At libations to Zeus what else should rather be sung than the god himself, mighty for ever, king for evermore, router of the Pelagonians, dealer of justice to the sons of Heaven?
For August we will be reading the Hymns of Callimachus.
There are six surviving hymns:
1. to Zeus
2. to Apollo
3. to Artemis
4. to Delos
5. The Bath of Pallas
6. to Demeter
According to the Encyclopedia Britannica entry on Callimachus he was a “Greek poet and scholar, the most representative poet of the erudite and sophisticated Alexandrian school.” The article says that he was born c 305 BCE in Cyrene, North Africa, and died c 240 BCE. He worked in the Library of Alexandria and was a prolific author although only a few examples of his work survives; apart from these hymns, there are around 60 epigrams and a number of fragments.
In the introduction to his translation, Mair says that most scholars assume “Callimachus wrote his Hymns with a practical purpose, to be recited on real occasions of public or semi-public ceremony.” (p18). However, Britannica says “In the Hymns, Callimachus adapted the traditional religious form of the Homeric Hymns to an original and purely literary use.”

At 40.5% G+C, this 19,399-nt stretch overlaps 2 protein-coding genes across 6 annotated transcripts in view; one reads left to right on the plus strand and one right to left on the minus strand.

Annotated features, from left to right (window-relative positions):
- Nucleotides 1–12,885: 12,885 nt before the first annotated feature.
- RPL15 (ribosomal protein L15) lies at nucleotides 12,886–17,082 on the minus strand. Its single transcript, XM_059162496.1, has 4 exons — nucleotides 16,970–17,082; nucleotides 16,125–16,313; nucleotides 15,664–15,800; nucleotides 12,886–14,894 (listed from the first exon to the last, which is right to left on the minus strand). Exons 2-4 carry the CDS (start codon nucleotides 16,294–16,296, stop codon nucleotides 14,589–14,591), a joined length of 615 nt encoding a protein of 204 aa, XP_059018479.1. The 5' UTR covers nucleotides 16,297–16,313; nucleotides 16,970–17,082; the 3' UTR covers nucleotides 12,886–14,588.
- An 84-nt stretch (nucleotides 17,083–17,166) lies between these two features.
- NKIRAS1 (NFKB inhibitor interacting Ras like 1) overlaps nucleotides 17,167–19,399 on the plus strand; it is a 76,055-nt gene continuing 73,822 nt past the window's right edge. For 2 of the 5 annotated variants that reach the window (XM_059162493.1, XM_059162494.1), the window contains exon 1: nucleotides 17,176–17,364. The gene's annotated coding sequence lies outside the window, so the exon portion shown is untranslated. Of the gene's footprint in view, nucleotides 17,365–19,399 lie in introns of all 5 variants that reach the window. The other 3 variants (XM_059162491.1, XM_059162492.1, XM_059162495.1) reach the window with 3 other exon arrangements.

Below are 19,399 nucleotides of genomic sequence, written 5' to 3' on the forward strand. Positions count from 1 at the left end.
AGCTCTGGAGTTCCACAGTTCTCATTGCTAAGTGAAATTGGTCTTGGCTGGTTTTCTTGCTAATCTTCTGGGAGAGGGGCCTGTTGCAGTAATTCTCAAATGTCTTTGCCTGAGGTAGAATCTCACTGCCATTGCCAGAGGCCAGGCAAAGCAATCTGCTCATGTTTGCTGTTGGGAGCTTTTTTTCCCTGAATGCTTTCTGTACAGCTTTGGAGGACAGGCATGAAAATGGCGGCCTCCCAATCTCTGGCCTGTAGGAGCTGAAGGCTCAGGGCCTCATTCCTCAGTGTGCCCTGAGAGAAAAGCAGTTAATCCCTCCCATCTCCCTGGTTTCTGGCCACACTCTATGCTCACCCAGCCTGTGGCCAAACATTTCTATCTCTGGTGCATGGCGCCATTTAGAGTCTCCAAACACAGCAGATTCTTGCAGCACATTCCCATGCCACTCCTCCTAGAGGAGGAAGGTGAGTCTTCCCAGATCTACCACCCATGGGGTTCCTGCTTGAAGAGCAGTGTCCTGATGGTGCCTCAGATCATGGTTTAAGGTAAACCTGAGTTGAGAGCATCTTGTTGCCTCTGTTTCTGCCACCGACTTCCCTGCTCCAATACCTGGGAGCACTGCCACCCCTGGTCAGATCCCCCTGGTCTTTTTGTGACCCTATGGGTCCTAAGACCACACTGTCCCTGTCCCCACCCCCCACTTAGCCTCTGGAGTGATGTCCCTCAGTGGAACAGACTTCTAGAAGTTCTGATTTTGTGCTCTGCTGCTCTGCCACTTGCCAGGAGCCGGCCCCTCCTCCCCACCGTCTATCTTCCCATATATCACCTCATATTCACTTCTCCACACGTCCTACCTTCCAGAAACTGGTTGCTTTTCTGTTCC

Here are links to some free online translations, but as always you can read any translation you wish:
- Callimachus Hymns, translation by A.W. Mair, on archive.org to read online or download
or to read online at theoi.com
- Callimachus Hymns. Translation by J. Banks, on archive.org to read online or download
- Hymns and Epigrams, translation by H.W. Tytler, on archive.org to read online or download
- Hymns, translation by W. Dodd, on archive.org to read online or download
Note that in some older translations the gods may be given their Latin equivalent names, for example Jupiter for Zeus.
We will start and continue discussion in the Forum, and meet via Zoom at 11 a.m. on Tuesday, August 30th.